Matthew Weber is an assistant professor at the Rutgers School of Communication and Information, and co-director of the Rutgers NetSCI Network Science research lab. Weber’s research examines organizational change and adaptation, both internal and external, in response to new information communication technology. His recent work focuses on the transformation of the news media industry in the United States in reaction to new forms of media production. This includes a large-scale longitudinal study examining strategies employed by media organizations for disseminating news and information in online networks. He is also leading an initiative to provide researchers with access to the Internet Archive in order to study digital traces of organizational networks. Weber utilizes mixed methods in his work including social network analysis, archival research and interviews. Weber received a Ph.D. in 2010 from the Annenberg School of Journalism and Communication at the University of Southern California.

Location

UCLA's Charles E. Young Research Library is located at 280 Charles E Young Dr N, Los Angeles, CA 90095.

Hotel

Rooms are available in the conference block starting at $199 at The Guest House for the nights of October 12 and 13, and limited availability October 14. To book your stay, call The Guest House at 310-825-2923 and identify yourself as part of the Reynolds Journalism Institute group. The reservation deadline is September 11 or until the block is full.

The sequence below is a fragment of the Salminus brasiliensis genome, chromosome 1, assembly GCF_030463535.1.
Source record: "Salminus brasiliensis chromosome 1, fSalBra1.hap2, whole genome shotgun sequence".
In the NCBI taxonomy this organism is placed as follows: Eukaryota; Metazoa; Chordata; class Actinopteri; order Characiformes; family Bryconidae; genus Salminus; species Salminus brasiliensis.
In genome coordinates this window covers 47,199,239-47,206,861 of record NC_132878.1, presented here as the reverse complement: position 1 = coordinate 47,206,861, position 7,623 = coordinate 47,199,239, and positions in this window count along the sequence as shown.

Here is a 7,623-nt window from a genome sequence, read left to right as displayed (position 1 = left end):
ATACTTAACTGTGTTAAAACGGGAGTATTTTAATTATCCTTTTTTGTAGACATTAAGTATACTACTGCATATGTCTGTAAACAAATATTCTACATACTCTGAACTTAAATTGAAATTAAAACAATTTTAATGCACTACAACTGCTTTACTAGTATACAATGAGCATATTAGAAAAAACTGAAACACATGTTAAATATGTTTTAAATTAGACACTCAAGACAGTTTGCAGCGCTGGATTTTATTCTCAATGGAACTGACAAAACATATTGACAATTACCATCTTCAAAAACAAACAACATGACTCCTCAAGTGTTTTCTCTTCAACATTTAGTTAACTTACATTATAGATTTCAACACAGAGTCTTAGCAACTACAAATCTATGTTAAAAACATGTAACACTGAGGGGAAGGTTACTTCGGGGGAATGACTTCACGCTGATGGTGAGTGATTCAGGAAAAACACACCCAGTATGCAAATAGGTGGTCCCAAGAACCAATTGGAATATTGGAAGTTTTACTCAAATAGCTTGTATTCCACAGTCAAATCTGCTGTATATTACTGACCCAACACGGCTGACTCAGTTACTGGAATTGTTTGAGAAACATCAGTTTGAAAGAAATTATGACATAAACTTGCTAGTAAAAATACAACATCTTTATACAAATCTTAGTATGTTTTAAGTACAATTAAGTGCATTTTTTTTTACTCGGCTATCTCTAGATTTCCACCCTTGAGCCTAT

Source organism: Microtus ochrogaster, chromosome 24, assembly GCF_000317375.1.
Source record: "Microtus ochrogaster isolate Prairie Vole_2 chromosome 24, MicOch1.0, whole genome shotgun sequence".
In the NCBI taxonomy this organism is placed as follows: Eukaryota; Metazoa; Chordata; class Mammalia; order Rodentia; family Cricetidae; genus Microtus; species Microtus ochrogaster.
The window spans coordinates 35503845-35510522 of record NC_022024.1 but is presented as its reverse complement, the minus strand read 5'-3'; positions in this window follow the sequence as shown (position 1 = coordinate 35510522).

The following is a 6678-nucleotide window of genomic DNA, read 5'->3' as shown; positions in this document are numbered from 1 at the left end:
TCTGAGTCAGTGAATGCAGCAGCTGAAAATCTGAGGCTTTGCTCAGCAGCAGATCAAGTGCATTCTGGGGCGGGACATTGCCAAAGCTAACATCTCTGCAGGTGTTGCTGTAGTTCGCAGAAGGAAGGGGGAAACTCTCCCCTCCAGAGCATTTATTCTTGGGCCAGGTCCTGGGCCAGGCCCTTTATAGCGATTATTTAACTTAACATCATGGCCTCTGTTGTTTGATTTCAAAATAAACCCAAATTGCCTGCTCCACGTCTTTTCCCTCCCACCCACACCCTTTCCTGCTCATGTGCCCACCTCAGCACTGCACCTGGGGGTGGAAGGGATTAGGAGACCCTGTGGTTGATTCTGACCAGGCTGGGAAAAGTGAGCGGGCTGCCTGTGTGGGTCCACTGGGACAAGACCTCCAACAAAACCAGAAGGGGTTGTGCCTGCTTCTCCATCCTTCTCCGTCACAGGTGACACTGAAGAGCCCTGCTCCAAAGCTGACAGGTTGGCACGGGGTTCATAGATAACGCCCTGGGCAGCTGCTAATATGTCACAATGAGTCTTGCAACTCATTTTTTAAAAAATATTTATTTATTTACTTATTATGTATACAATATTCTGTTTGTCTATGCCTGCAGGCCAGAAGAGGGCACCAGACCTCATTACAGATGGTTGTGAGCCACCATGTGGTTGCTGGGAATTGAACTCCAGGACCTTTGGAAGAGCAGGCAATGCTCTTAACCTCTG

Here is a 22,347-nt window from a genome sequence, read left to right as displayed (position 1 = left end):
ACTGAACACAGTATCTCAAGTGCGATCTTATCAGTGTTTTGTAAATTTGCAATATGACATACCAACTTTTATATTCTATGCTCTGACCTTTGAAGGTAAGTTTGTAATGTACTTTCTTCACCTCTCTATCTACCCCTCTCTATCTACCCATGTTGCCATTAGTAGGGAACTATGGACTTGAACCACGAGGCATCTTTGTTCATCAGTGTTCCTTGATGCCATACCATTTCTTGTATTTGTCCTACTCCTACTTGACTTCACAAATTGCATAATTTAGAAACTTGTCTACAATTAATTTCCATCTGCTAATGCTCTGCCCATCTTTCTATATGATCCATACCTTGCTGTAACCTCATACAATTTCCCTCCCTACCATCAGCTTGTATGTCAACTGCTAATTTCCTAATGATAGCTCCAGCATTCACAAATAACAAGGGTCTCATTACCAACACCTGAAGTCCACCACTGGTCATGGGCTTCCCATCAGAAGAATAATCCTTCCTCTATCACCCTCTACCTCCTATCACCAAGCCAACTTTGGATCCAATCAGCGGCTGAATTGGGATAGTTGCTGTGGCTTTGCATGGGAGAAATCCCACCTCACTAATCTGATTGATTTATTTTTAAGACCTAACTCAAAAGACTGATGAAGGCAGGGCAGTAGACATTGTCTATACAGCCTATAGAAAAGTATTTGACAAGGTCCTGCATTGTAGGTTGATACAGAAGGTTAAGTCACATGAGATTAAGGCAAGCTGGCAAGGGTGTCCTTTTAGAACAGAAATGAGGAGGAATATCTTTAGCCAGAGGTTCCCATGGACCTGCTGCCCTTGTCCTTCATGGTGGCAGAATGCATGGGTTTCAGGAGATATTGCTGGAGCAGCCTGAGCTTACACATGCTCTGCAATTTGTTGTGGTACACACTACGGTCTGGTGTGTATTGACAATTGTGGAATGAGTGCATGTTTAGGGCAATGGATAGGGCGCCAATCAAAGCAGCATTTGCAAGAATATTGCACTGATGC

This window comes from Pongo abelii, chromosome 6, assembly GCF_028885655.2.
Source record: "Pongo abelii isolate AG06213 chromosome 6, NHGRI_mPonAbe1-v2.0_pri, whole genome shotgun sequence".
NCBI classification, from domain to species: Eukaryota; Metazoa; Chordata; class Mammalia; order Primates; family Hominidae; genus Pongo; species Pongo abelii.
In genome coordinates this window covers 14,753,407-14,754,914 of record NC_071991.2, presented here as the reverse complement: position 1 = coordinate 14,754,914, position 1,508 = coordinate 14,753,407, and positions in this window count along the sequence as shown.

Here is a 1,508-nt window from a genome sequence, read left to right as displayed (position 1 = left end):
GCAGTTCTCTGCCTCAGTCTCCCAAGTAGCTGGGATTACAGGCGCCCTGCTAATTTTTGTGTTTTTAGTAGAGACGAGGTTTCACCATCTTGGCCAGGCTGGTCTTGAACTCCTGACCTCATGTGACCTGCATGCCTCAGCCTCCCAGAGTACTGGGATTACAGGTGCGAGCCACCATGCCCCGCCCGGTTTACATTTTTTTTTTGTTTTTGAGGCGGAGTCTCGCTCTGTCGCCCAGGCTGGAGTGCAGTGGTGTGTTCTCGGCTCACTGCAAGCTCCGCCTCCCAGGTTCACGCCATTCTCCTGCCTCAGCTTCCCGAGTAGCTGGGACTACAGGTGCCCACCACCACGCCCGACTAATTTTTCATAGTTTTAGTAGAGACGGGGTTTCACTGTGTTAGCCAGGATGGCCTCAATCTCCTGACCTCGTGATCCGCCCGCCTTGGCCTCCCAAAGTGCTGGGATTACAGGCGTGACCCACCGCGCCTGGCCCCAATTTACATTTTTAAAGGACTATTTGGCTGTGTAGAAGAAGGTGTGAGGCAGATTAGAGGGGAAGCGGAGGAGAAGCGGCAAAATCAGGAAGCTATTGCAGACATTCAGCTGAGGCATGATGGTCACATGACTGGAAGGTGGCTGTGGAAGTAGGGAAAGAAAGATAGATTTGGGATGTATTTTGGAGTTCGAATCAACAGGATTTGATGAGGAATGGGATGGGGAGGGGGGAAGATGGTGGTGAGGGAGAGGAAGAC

Driving

From Los Angeles International Airport:

The closest major airport to UCLA is the Los Angeles International Airport (LAX). Driving time from the airport varies depending on the day of the week and time of day you are traveling. During non-rush hour traffic times, plan on about a 45-minute drive between the campus and LAX; during rush hour traffic, plan on an hour or more.

From LAX, take the 405 Freeway north to Sunset Blvd. and follow the directions below to the UCLA Guest House:

  1. From the 405 Freeway, exit Sunset Blvd. and travel east on Sunset 2.5 miles.
  2. Turn right onto Hilgard Avenue. Drive south on Hilgard 0.25 miles.
  3. Turn right on Wyton Avenue and proceed to the stop sign.
  4. Turn right onto Charles E. Young Drive East.
  5. The UCLA Guest House is the three-story building located immediately on the right side of the street. There is a 10-minute loading zone in front of the Guest House.

Parking and Shuttle Information

On-Site Guest House Parking:

There is limited first-come, first-serve parking available at the Guest House at the daily campus rate.

Campus Parking:

Additional guest and visitor parking is available in campus Parking Structure 3, one block from the Guest House and at the same daily campus rate (tickets may be purchased at the Front Desk).